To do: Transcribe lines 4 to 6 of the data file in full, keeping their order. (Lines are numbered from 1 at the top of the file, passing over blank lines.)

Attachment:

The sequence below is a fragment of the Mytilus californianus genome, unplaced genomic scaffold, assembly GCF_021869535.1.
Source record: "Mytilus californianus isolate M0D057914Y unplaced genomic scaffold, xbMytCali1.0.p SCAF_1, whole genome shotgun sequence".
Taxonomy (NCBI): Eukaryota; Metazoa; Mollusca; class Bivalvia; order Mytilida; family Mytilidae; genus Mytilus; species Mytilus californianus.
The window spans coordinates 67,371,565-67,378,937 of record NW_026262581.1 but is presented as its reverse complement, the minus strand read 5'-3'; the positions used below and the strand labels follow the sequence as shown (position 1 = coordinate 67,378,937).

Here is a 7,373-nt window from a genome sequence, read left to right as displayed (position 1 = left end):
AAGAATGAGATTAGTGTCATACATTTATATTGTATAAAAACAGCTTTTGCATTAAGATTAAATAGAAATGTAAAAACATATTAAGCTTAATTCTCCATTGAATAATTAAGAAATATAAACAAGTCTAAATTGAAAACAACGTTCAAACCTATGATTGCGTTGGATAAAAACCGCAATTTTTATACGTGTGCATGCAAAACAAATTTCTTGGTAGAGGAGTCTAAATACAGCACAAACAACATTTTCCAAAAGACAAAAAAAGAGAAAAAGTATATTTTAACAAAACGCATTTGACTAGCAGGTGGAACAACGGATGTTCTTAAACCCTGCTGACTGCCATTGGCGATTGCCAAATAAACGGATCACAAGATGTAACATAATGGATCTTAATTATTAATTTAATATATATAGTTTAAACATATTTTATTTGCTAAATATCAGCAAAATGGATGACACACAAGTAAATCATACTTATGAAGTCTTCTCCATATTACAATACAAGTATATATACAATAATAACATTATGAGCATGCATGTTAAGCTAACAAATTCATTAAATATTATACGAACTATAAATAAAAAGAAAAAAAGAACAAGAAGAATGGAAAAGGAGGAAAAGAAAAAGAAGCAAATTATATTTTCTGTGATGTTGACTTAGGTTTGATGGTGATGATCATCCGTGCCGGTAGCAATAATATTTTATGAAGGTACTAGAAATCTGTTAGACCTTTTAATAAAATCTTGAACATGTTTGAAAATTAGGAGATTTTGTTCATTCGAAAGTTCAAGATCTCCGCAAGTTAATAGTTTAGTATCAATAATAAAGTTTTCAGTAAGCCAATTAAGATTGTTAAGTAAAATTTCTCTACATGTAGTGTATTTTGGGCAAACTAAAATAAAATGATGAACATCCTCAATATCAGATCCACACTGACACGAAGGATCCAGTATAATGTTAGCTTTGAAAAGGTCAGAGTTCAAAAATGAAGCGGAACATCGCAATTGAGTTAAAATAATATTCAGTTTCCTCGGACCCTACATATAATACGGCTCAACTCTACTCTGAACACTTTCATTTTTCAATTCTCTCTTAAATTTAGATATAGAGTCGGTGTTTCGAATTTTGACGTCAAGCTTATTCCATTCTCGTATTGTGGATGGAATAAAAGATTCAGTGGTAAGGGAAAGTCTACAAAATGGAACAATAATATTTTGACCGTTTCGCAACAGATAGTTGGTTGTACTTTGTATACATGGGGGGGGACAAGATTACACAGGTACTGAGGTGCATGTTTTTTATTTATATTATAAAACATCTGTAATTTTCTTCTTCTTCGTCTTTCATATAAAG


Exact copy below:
The window spans coordinates 67,371,565-67,378,937 of record NW_026262581.1 but is presented as its reverse complement, the minus strand read 5'-3'; the positions used below and the strand labels follow the sequence as shown (position 1 = coordinate 67,378,937).

Here is a 7,373-nt window from a genome sequence, read left to right as displayed (position 1 = left end):
AAGAATGAGATTAGTGTCATACATTTATATTGTATAAAAACAGCTTTTGCATTAAGATTAAATAGAAATGTAAAAACATATTAAGCTTAATTCTCCATTGAATAATTAAGAAATATAAACAAGTCTAAATTGAAAACAACGTTCAAACCTATGATTGCGTTGGATAAAAACCGCAATTTTTATACGTGTGCATGCAAAACAAATTTCTTGGTAGAGGAGTCTAAATACAGCACAAACAACATTTTCCAAAAGACAAAAAAAGAGAAAAAGTATATTTTAACAAAACGCATTTGACTAGCAGGTGGAACAACGGATGTTCTTAAACCCTGCTGACTGCCATTGGCGATTGCCAAATAAACGGATCACAAGATGTAACATAATGGATCTTAATTATTAATTTAATATATATAGTTTAAACATATTTTATTTGCTAAATATCAGCAAAATGGATGACACACAAGTAAATCATACTTATGAAGTCTTCTCCATATTACAATACAAGTATATATACAATAATAACATTATGAGCATGCATGTTAAGCTAACAAATTCATTAAATATTATACGAACTATAAATAAAAAGAAAAAAAGAACAAGAAGAATGGAAAAGGAGGAAAAGAAAAAGAAGCAAATTATATTTTCTGTGATGTTGACTTAGGTTTGATGGTGATGATCATCCGTGCCGGTAGCAATAATATTTTATGAAGGTACTAGAAATCTGTTAGACCTTTTAATAAAATCTTGAACATGTTTGAAAATTAGGAGATTTTGTTCATTCGAAAGTTCAAGATCTCCGCAAGTTAATAGTTTAGTATCAATAATAAAGTTTTCAGTAAGCCAATTAAGATTGTTAAGTAAAATTTCTCTACATGTAGTGTATTTTGGGCAAACTAAAATAAAATGATGAACATCCTCAATATCAGATCCACACTGACACGAAGGATCCAGTATAATGTTAGCTTTGAAAAGGTCAGAGTTCAAAAATGAAGCGGAACATCGCAATTGAGTTAAAATAATATTCAGTTTCCTCGGACCCTACATATAATACGGCTCAACTCTACTCTGAACACTTTCATTTTTCAATTCTCTCTTAAATTTAGATATAGAGTCGGTGTTTCGAATTTTGACGTCAAGCTTATTCCATTCTCGTATTGTGGATGGAATAAAAGATTCAGTGGTAAGGGAAAGTCTACAAAATGGAACAATAATATTTTGACCGTTTCGCAACAGATAGTTGGTTGTACTTTGTATACATGGGGGGGGACAAGATTACACAGGTACTGAGGTGCATGTTTTTTATTTATATTATAAAACATCTGTAATTTTCTTCTTCTTCGTCTTTCATATAAAG